Socialism in Post-war Britain
Another example of applied socialism began just after World War II. Great Britain's storied leader during the devastating war, Prime Minister Winston Churchill, shockingly was defeated in re-election by Clement Atlee, a virtual unknown outside of Britain. Atlee was the head of the Labour Party, a democratic socialist party established in 1900, while Churchill was head of the conservative party, also known as the Tory Party. After World War II, much of Britain was fed up with healthcare concerns and labor problems, and many people didn't believe that Churchill's Tory party would effect any change. Atlee's socialist party addressed these issues by nationalizing industry and creating a free healthcare system.
The Labour Party nationalized Britain's main industries, including coal, electricity, steel and the railways. Nationalization occurs when the state takes over the means of production and distribution. The idea is that any profits generated will then benefit the country, rather than a wealthy few. Some improvements resulted from nationalization in Britain. For example, coal miners were given paid vacation and sick leave, and their safety became a greater concern. But nationalizing industry turned out to be trickier than anyone initially thought. Industries became inefficient and unprofitable because no competition existed to motivate workers to perform better on the job.
The new government also established the National Health Service (NHS) in 1948, which provided free medical care. The system was extremely popular -- to a fault. Funds allocated for the NHS were used up quickly, having been far under budgeted. But because the program was so popular among the people, it was kept in place, despite the debt it incurred. It remains even today as the only major change implemented by Atlee's Labour Party. Unfortunately, getting medical care under this free system can be a very tedious process with a long waiting time.
Although nationalization and free healthcare aimed to help its people, Great Britain began to suffer steep inflation rates -- as high as 24 percent in 1975 -- and high unemployment rates [source: PBS]. Welfare costs were also draining the economy. The period of December 1978 through January 1979 became known as the Winter of Discontent (an expression that originated from Shakespeare's play "Richard III"), thanks to the many members of the public sector who went on strike, including truck drivers, medical personnel and teachers. To the British people, the Labour Party seemed incapable of controlling the strikes that were affecting the public. Due to this strife, the Conservative Party came back into power when Margaret Thatcher was elected the first female prime minister in 1979.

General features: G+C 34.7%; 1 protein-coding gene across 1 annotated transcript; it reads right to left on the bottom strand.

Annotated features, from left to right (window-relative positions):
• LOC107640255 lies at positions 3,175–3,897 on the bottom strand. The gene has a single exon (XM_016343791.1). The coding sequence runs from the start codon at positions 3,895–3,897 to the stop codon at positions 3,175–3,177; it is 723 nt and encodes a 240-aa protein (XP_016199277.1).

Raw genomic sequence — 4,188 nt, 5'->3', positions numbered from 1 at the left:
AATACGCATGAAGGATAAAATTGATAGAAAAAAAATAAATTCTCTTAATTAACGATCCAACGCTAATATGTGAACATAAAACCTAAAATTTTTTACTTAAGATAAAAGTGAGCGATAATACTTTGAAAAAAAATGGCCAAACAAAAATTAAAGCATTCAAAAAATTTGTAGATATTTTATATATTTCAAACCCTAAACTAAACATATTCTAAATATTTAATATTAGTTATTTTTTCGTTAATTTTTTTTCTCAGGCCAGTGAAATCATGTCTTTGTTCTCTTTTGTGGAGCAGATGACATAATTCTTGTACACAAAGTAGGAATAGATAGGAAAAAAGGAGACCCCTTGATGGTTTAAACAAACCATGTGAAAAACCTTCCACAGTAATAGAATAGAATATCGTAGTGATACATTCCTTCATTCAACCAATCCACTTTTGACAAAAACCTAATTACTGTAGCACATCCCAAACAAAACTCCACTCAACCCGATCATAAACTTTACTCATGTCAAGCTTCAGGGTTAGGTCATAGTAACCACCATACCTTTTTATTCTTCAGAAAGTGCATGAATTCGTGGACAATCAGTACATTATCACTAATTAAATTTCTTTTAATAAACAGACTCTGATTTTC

Thatcher worked to improve the economy through reduced spending in areas like education and healthcare. Although inflation went down, unemployment continued to rise. Under Thatcher's leadership, Britain's government denationalized many important companies, starting with British Telecom. By selling it off to shareholders, the company's profitability and efficiency increased. Thatcher also reduced the power of trade unions to decrease the number of economically devastating strikes.
Though many of her policies may not have been popular, Thatcher managed to resolve some dicey economic situations in Great Britain. Her election was seen as a great victory for capitalism and prompted the beginning of a capitalist revolution of sorts. Countries such as Spain and France began to steer away from socialism and suddenly, the world's socialist population began to shift. While at the end of the 1970s, socialist and communist regimes were in control of 60 percent of the world's population, things were changing --fast [source: PBS].
In the next section, we'll take a look at socialism in today's world.